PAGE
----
# [ExI] Renormalization (was End of time?)

The Avantguardian avantguardian2020 at yahoo.com
Sat Oct 2 00:37:47 UTC 2010

```From: Adrian Tymes <atymes at gmail.com>
>To: scerir <scerir at libero.it>; ExI chat list <extropy-chat at lists.extropy.org>
>Sent: Wed, September 29, 2010 9:15:20 AM
>Subject: Re: [ExI] End of time?

>The author is confusing senses of "infinity".  There are (infinitely) many
>"infinity" for precisely this reason.  Take a, the number of people who play
the
>lottery and win, and b, the number of people who play the lottery and lose.
>Let's
>say this lottery only happens every time there is an exact multiple of 100
>players,
>and that the odds of winning are 1%.  Thus, a = 99 * b.  Therefore, a > b.
This
>relationship holds true even if b becomes infinite.

I too call bullshit on this paper. First off, I agree with Adrian that they
don't know what they are talking about when it comes to probability. The
frequency at which an event occurs in an infinite number of trials
is practically the *definition* of probability.

Secondly their use of the word "regulate" in the abstract tips you off that they
are using the process of renormalization or regularization to get rid of
infinities in their computations. For those who don't know what that means, it
means using somewhat arbitrary mathematical means to get rid of infinities from
a calculation in order to get a finite answer. This happens all the time in
Quantum Field Theory and String Theory and I think it is bogus. What they did
was they took an infinite model of space-time, artificially drew a border around
a subset around it that they call a "geometric cutoff" so that they could do
math with finite values, and then turned around and claimed that the geometric
cutoff was a *real* physical entitity.

This is no different than the sailors of ancient times thinking that if they
sailed past the borders of their map, they would fall off of the edge of the
world.

I am very suspicious of the idea of regularization that string theorists and
other modern physicists so blithely use. For example, they use theorems from
math that were used to rigorously assign values to the sums of divergent series
and then treat those values as actual sums. What do I mean by this?

Take for example, the series {1+1+1 . . .} for example. The partial sums of this
series are simply the natural numbers. The sum of one term is 1. The sum of two
terms is 2. The sum of three terms is 3 and so on. This is what is meant by
divergent series is that the partial sums increase without bound and approach no
limit. Now there is a method called zeta function regularization that allows one
to patch singularities in the zeta function by analytic continuation by
overlaying it with a different function that is isomorphic to the zeta function
everywhere except for at those singularities where it takes on a finite value.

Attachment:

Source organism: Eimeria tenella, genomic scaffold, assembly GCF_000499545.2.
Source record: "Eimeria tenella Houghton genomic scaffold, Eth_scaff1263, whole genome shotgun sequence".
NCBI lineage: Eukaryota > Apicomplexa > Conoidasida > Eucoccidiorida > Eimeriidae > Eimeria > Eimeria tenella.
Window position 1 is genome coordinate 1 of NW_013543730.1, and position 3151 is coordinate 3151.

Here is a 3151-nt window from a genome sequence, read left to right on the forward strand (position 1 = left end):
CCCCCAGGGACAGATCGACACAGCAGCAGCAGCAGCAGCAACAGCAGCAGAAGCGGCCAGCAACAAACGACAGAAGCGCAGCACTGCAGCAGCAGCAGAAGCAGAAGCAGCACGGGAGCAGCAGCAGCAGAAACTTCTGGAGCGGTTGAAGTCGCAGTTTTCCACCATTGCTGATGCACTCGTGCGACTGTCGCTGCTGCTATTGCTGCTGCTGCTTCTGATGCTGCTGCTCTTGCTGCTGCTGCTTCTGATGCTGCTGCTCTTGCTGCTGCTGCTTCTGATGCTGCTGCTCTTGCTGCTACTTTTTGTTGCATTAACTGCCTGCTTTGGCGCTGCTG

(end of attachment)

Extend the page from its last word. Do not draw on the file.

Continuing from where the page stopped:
http://en.wikipedia.org/wiki/1_%2B_1_%2B_1_%2B_1_%2B_%C2%B7_%C2%B7_%C2%B7

Using this technique, one gets a value for the *infinite* series {1+1+1 . . .} =
-1/2. If this doesn't make sense to you, it's because it is not a sum in the
commonly accepted sense. And for physicists to call it a sum and treat it as a
sum, is just sloppy math. If you were count 1, 2, 3, 4 and so on forever you
would *never* reach -1/2.

And I am not alone in my misgivings of the practices of the string theorists.

Regarding this practice of "regularization" or renormalization in physics, Dirac
said,

"Most physicists are very satisfied with the situation. They say: 'Quantum
electrodynamics is a good theory and we do not have to worry about it any more.'

I must say that I am very dissatisfied with the situation, because this
so-called 'good theory' does involve neglecting infinities which appear in its
equations, neglecting them in an arbitrary way. This is just not sensible
mathematics. Sensible mathematics involves neglecting a quantity when it is
small - not neglecting it just because it is infinitely great and you do not
want it!"

And Feynman said:

"The shell game that we play ... is technically called 'renormalization'. But no

matter how clever the word, it is still what I would call a dippy process!
Having to resort to such hocus-pocus has prevented us from proving that the
theory of quantum electrodynamics is mathematically self-consistent. It's
surprising that the theory still hasn't been proved self-consistent one way or
the other by now; I suspect that renormalization is not mathematically
legitimate."

Stuart LaForge
"Old men read the lesson in the setting sun.
Beat the cymbal and sing in this life, or wail away the hours fearing death.
Their choice is their fortune." - I Ching

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